Nez Perce National Historical Park
PO Box 1000
Lapwai, ID 83540
WELCOME to Nez Perce National Historical Park
The park has thirty-eight sites in four states - Idaho, Oregon,
Montana, Washington. A park map is available through the link to the
left and can be used in conjunction with this list.
Donald MacKenzie established a trading post near the confluence
of the Clearwater River in September 1812. The Nez Perce were not
interested in the fur trade and MacKenzie sold out to the British.
Coyote and Black Bear got into an argument. In frustration,
Coyote threw his fishing net on a hill and tossed Black Bear on
another, turning him into stone. Both features are visible today.
Ant and Yellowjacket
Ant and Yellowjacket were arguing over who had the right to fish
for Salmon when they got into an argument. Coyote asked them to
stop. They continued to fight, whereby Coyote turned them into a
stone arch that is visible today.
The Spalding site has seen many uses by the Nez Perce and was the
location of Henry and Eliza Spalding�s mission. The park's visitor
center and museum is located here as well. Nearby is where the
Spalding's first settled in 1836.
Northern Idaho Indian Agency
As part of the treaty process, the U.S. Government set up an
agency to oversee the implementation of the terms of the treaties.
In 1862, a detachment of volunteers chose this location for their
fort. The 1883 officers' quarters at the southwest end of the parade
ground is one of the few original buildings to have survived.
Craig Donation Land Claim
This is the site of the claim by the first Euro-American settler
in Idaho. William Craig was a mountain man, an interpreter, and
friend of the Nez Perce.
St. Joseph's Mission
This was the first Roman Catholic mission among the Nez Perce. It
was dedicated in Sept. 1874 by Father Joseph Cataldo, who had built
it. The church and grounds are currently closed.
Skirmishes with the U.S. Army and volunteers occurred near here
on July 3 and 5, 1877.
More than 8,000 years ago humans first made this home and
continuously inhabited the area until about 600 years ago.
Where wheat fields stretch to the horizon today, camas once grew.
Camas bulbs were a major food source for the Nez Perce. They
gathered here in late summer and early fall to dig them.
In 1877, the non-treaty bands congregated at this ancient council
site, known as Tepahlewam, before moving onto the reservation.
Frustrated by injustices against the Nez Perce, three Nez Perce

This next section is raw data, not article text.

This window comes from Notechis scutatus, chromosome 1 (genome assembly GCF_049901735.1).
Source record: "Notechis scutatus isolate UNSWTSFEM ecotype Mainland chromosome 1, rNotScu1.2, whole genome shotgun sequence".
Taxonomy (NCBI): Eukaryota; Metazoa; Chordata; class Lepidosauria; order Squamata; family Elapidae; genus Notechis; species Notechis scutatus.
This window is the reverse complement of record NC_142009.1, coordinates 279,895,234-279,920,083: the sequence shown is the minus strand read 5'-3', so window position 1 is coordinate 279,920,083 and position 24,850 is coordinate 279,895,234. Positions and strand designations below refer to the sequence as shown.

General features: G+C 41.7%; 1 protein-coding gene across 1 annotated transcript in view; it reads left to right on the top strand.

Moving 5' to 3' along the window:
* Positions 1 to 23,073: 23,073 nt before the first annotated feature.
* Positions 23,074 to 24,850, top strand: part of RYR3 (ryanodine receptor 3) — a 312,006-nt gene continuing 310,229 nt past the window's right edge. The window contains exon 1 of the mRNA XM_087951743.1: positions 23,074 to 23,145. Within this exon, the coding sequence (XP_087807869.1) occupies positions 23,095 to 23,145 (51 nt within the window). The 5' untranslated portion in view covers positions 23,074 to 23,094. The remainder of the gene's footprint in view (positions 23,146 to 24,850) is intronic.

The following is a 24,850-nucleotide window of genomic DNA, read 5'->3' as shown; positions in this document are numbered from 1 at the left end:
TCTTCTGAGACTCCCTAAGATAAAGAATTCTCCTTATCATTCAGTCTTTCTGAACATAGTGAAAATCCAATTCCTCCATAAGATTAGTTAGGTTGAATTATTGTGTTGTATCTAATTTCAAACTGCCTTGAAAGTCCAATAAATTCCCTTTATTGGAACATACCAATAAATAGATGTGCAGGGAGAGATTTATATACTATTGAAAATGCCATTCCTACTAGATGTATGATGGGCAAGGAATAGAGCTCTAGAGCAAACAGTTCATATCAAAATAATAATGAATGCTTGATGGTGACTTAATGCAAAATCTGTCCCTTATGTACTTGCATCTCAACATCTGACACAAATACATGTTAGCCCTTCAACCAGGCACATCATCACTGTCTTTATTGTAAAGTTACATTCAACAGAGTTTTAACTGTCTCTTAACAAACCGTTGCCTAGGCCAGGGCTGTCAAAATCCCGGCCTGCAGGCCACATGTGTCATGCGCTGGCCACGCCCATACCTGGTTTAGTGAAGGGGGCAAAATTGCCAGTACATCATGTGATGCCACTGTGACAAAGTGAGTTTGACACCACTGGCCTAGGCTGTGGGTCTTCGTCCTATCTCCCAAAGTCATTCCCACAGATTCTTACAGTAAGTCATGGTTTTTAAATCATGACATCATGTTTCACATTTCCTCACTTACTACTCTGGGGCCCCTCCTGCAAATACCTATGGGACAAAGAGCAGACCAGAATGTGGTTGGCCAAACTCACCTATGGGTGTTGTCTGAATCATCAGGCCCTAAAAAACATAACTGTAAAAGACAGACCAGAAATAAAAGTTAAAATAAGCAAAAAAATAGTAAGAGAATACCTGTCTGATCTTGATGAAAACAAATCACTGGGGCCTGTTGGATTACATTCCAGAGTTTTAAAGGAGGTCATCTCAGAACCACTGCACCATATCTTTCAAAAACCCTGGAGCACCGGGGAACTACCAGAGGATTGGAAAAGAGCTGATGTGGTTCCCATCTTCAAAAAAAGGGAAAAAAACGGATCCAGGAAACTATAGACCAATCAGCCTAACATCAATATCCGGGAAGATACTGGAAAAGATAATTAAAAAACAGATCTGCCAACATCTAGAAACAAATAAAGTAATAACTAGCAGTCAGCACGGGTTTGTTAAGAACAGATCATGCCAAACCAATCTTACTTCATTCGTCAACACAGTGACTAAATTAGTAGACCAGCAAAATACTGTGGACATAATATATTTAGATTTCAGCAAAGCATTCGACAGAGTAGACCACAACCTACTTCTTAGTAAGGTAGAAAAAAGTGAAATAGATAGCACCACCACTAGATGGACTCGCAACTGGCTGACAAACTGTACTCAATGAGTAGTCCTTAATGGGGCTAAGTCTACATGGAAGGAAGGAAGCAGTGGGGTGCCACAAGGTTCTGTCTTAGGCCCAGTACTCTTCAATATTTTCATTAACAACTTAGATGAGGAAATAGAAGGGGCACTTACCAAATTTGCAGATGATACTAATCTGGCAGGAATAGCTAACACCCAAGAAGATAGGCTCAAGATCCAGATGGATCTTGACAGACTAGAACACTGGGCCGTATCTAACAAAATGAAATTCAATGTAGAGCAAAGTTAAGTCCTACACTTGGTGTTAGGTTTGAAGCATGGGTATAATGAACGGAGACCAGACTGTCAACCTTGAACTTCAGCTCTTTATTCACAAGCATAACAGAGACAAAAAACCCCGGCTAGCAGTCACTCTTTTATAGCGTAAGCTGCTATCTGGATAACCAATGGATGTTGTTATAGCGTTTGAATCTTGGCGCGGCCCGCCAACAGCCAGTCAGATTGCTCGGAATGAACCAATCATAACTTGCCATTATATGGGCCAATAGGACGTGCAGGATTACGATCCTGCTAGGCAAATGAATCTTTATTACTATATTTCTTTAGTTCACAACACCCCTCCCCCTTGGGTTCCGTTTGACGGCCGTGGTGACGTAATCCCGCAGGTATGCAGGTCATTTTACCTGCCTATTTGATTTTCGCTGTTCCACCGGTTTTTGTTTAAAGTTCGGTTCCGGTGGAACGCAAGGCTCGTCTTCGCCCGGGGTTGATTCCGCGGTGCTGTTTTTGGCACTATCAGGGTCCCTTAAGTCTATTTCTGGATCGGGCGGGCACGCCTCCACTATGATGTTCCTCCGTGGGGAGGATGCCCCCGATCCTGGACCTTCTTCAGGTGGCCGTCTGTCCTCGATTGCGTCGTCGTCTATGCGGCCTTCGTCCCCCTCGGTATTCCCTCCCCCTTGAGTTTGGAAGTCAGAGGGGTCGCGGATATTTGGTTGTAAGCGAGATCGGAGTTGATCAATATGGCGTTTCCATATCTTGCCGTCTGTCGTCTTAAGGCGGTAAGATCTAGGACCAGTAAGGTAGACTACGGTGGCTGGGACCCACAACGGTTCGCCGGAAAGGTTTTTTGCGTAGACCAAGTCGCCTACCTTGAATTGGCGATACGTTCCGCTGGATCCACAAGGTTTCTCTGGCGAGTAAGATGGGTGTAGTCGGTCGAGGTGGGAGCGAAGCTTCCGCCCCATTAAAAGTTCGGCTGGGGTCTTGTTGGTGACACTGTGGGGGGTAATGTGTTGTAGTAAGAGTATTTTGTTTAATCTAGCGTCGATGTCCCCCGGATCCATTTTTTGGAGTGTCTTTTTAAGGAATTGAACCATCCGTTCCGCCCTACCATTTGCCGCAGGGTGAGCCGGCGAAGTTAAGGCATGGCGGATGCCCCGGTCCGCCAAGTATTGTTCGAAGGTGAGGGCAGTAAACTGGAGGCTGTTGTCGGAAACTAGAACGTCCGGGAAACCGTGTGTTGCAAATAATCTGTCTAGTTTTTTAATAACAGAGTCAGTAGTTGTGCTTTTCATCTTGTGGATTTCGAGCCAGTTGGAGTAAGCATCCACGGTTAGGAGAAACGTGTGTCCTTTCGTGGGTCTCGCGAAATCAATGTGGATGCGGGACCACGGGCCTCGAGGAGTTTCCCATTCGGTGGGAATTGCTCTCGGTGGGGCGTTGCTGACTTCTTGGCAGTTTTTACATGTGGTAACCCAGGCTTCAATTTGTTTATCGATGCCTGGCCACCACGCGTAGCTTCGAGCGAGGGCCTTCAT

warriors raided homesteads on the Salmon River from this site.
White Bird Battlefield
On June 17, 1877, the first battle of the Nez Perce War was
fought here. The U.S. cavalry was defeated with heavy losses and the
Nez Perce began their long journey to find safety and sanctuary. A
self-guided walking tour of the battlefield is available at the
On July 11, 1877 Gen. Oliver O. Howard crossed the Clearwater
River and hoped to take the Nez Perce by surprise. His hopes came to
naught and the fighting ended with the Nez Perce withdrawing.
Heart of the Monster
This is the location of the Heart of the Monster, where Coyote
defeated a monster and, in turn, created the Nez Perce people. Audio
stations tell the story in English and in the Nez Perce languages.
Asa Smith Mission
In April 1839, Rev. and Mrs. Asa Smith established a mission in
the Kamiah area. Unsuited to the demands of such work, the Smiths
left in 1841.
Lewis and Clark Long Camp
Near here Lewis and Clark camped among the Nez Perce for nearly a
month in the spring of 1806.
In the early fall of 1805, the Lewis and Clark expedition rested
here and built canoes of hollowed-out logs for the final leg of
their trip to the Pacific Ocean.
For thousands of years, this village site was used by the Nez
Perce and their ancestors.
This was a root-gathering place for the Nez Perce and it was here
on September 20, 1805, that Lewis and Clark first met the Nez Perce.
During the 1877 War, the Nez Perce came here after the Battle of the
In September 1860, gold was found on the Nez Perce reservation,
triggering another treaty that reduced the size of the reservation.
The other site of interest is the old Shoshone County courthouse,
completed in 1862 and the oldest public building in Idaho.
For many generations, Nez Perce have come here to dig for camas.
General Howard camped here at the end of July, 1877 while pursuing
the Nez Perce over the Lolo Trail.
Lolo Pass and Trail
This historic Nez Perce trail was used by Lewis and Clark in 1805
and 1806. During the 1877 War the Nez Perce followed the trail on
into Montana. The U.S. Forest Service maintains a visitor center at
Looking Glass' 1877 Campsite
The Looking Glass Band tried to remain neutral in the conflict
between the non-treaty Nez Perce. The Army attacked the village.
Looking Glass regarded this as treachery and joined the others
against the Army.
The unique petroglyphs of this area are evidence of the longevity
of the Nez Perce occupation of the area. Defacing federal
archeological sites is a criminal offense.
Hasotino was a site used until the end of the 19th century and
was located near an important eel fishery.
Camas Meadow Battle Site
After the tragedy at Big Hole, the Nez Perce gained time by
stealing more than 200 of the Army�s pack mules and horses,
halting their advance.
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